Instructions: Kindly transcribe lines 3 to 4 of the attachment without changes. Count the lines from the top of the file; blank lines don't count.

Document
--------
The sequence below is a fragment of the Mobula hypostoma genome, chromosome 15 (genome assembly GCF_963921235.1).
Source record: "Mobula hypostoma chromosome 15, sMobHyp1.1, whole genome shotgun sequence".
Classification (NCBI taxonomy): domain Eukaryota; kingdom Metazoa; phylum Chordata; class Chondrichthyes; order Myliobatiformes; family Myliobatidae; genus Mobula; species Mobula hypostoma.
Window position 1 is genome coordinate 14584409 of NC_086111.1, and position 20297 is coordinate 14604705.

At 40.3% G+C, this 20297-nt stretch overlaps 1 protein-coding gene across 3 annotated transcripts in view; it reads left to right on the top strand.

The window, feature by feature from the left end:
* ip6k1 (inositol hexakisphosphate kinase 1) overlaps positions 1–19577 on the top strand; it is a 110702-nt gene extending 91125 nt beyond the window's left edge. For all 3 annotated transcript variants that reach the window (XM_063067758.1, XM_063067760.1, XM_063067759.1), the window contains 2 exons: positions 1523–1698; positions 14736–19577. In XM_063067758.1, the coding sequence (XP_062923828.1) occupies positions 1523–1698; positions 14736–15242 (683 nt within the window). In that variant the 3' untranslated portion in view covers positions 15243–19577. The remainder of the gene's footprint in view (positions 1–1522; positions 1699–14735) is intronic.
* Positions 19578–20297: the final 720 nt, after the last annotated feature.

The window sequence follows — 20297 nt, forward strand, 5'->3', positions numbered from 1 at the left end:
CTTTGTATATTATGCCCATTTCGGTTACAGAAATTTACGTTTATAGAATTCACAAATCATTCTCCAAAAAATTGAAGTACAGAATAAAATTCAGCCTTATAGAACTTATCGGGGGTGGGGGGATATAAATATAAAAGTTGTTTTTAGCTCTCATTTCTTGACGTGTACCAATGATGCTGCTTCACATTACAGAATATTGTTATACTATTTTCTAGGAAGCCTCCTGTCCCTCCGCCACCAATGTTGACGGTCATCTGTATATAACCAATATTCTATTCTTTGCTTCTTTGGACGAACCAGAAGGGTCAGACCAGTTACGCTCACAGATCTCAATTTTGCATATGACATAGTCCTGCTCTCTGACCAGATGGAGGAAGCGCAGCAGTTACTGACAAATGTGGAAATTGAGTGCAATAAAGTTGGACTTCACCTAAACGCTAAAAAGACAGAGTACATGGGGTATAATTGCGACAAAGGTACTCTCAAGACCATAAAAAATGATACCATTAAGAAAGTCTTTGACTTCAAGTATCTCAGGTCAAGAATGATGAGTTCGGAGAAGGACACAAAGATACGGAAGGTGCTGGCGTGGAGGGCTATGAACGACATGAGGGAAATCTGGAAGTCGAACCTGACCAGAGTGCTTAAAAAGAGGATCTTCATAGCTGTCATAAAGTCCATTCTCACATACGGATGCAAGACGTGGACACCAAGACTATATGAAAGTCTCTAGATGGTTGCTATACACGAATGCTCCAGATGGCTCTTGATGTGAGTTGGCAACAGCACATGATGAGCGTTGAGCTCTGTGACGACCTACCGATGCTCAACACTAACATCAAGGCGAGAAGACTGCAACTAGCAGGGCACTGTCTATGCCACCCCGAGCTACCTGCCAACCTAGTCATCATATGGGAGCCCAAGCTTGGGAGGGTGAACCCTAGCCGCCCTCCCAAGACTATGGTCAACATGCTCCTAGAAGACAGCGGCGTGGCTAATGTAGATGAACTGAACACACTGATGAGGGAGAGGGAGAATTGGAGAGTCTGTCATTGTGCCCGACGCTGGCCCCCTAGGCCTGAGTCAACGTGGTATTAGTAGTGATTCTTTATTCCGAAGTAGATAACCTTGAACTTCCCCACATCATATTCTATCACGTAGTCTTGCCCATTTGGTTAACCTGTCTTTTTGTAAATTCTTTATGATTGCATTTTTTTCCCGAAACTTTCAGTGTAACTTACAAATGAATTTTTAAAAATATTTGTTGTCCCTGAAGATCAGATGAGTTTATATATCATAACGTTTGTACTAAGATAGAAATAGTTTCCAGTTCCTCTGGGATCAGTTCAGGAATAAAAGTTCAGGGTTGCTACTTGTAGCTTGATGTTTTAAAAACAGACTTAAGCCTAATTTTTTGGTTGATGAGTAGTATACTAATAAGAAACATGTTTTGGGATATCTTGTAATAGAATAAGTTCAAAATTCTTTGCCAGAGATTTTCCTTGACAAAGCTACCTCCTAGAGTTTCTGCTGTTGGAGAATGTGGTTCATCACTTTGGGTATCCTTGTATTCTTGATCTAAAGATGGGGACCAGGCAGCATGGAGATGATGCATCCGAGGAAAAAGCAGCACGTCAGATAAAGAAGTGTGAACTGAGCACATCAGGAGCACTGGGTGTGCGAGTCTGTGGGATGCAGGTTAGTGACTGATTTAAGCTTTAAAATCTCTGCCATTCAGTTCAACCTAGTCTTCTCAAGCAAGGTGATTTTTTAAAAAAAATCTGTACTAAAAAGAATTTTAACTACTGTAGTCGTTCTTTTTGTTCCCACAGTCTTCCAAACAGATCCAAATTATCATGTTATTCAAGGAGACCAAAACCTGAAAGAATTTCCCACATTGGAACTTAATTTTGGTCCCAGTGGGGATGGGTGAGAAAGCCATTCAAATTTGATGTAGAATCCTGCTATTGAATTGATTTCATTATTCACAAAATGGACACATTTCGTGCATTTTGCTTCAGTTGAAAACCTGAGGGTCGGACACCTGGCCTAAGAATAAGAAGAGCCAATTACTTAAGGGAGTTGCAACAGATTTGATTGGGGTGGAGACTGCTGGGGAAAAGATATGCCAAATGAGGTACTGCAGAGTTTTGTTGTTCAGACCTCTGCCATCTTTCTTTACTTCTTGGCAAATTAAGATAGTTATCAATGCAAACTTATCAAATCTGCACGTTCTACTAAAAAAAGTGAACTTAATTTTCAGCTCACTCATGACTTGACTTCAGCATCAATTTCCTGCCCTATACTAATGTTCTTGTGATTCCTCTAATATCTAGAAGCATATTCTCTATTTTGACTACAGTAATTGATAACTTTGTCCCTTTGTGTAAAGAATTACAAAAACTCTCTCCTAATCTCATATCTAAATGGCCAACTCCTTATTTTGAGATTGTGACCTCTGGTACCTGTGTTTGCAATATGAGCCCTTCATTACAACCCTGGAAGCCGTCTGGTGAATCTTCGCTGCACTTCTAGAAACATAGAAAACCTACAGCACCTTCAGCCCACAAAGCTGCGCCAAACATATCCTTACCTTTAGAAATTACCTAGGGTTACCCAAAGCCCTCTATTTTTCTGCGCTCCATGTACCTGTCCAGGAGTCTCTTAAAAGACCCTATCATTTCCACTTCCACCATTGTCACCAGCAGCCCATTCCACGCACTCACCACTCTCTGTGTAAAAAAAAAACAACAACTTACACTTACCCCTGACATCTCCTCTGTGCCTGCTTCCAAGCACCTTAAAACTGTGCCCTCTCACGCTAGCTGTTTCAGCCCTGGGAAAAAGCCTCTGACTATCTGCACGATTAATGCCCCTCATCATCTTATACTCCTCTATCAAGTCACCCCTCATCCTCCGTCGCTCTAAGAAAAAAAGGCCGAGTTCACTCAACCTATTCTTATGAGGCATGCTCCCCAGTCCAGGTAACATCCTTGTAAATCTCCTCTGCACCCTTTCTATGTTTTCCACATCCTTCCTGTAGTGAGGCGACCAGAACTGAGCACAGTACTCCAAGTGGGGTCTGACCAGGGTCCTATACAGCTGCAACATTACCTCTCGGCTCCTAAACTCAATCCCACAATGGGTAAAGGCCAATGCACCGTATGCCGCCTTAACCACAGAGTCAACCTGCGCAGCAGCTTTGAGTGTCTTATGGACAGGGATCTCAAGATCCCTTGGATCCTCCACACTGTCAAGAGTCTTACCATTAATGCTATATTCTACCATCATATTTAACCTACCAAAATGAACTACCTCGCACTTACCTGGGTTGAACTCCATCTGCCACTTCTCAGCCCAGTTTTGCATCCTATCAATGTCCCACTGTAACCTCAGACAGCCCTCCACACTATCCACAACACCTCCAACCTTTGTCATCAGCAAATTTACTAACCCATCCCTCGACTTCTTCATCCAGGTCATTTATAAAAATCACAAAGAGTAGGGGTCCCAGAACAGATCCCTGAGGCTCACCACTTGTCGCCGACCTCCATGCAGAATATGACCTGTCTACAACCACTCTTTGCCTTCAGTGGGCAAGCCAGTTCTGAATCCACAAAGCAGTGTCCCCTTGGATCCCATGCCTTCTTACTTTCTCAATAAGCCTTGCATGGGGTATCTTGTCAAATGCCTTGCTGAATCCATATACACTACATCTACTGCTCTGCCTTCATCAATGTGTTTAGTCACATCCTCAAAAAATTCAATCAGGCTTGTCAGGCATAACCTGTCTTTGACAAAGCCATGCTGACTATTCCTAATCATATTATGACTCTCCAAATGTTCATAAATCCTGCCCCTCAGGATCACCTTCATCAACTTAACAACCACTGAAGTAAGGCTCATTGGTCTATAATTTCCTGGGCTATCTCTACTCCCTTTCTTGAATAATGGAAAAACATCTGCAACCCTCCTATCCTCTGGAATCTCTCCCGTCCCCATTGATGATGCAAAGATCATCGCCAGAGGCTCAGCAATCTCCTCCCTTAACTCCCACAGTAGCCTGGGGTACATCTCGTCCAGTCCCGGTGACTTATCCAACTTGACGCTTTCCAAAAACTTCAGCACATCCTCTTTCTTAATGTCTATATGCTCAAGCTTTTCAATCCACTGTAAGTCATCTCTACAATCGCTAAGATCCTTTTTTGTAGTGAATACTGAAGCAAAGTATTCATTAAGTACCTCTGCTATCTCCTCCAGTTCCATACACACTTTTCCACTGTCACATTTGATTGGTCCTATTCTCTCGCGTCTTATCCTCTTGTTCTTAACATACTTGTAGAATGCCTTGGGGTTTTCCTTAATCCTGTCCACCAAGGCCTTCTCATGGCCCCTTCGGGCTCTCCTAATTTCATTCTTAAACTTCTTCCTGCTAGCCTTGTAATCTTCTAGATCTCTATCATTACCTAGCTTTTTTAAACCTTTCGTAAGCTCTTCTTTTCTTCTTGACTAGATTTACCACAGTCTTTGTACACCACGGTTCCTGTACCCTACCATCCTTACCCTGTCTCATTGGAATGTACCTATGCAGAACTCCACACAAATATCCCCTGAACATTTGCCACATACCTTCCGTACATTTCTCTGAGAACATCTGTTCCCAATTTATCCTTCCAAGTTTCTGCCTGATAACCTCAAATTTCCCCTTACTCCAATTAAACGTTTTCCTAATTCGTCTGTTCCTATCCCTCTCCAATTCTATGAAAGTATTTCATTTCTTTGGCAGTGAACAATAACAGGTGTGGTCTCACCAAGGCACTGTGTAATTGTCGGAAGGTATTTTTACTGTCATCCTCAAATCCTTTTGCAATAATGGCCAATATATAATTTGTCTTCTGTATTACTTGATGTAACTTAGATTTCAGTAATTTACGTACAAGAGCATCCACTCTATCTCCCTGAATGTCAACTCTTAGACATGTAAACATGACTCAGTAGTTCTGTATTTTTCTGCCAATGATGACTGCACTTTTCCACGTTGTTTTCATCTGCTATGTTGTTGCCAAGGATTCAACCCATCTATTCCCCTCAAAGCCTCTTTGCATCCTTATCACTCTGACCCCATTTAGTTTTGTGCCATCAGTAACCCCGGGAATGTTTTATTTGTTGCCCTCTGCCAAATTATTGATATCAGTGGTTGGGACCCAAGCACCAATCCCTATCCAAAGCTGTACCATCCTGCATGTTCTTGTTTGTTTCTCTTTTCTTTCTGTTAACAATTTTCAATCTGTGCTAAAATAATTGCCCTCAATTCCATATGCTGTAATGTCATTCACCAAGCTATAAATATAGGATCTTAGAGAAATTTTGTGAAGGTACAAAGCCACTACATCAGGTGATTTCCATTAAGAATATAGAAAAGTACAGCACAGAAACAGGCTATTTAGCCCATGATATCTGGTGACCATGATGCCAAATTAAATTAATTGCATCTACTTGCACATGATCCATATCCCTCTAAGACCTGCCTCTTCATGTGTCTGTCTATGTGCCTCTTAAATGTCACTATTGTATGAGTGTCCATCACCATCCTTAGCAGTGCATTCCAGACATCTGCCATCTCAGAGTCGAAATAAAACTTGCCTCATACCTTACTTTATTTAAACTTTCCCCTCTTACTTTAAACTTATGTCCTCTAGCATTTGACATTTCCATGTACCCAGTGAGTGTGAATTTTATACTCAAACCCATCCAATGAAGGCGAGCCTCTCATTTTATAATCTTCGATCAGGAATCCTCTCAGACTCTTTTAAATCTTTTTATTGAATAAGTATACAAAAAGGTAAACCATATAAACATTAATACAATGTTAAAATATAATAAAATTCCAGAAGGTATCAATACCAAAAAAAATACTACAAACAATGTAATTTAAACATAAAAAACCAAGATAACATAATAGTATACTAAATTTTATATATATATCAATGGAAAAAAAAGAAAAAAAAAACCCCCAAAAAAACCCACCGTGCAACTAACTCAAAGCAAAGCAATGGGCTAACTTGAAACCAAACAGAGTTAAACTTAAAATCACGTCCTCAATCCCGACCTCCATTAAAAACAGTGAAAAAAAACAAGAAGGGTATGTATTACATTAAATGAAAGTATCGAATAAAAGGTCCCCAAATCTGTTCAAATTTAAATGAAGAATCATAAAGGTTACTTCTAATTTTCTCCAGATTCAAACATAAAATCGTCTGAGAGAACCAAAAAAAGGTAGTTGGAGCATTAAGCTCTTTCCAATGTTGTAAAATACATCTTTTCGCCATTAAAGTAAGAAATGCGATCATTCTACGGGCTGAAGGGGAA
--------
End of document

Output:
Classification (NCBI taxonomy): domain Eukaryota; kingdom Metazoa; phylum Chordata; class Chondrichthyes; order Myliobatiformes; family Myliobatidae; genus Mobula; species Mobula hypostoma.
Window position 1 is genome coordinate 14584409 of NC_086111.1, and position 20297 is coordinate 14604705.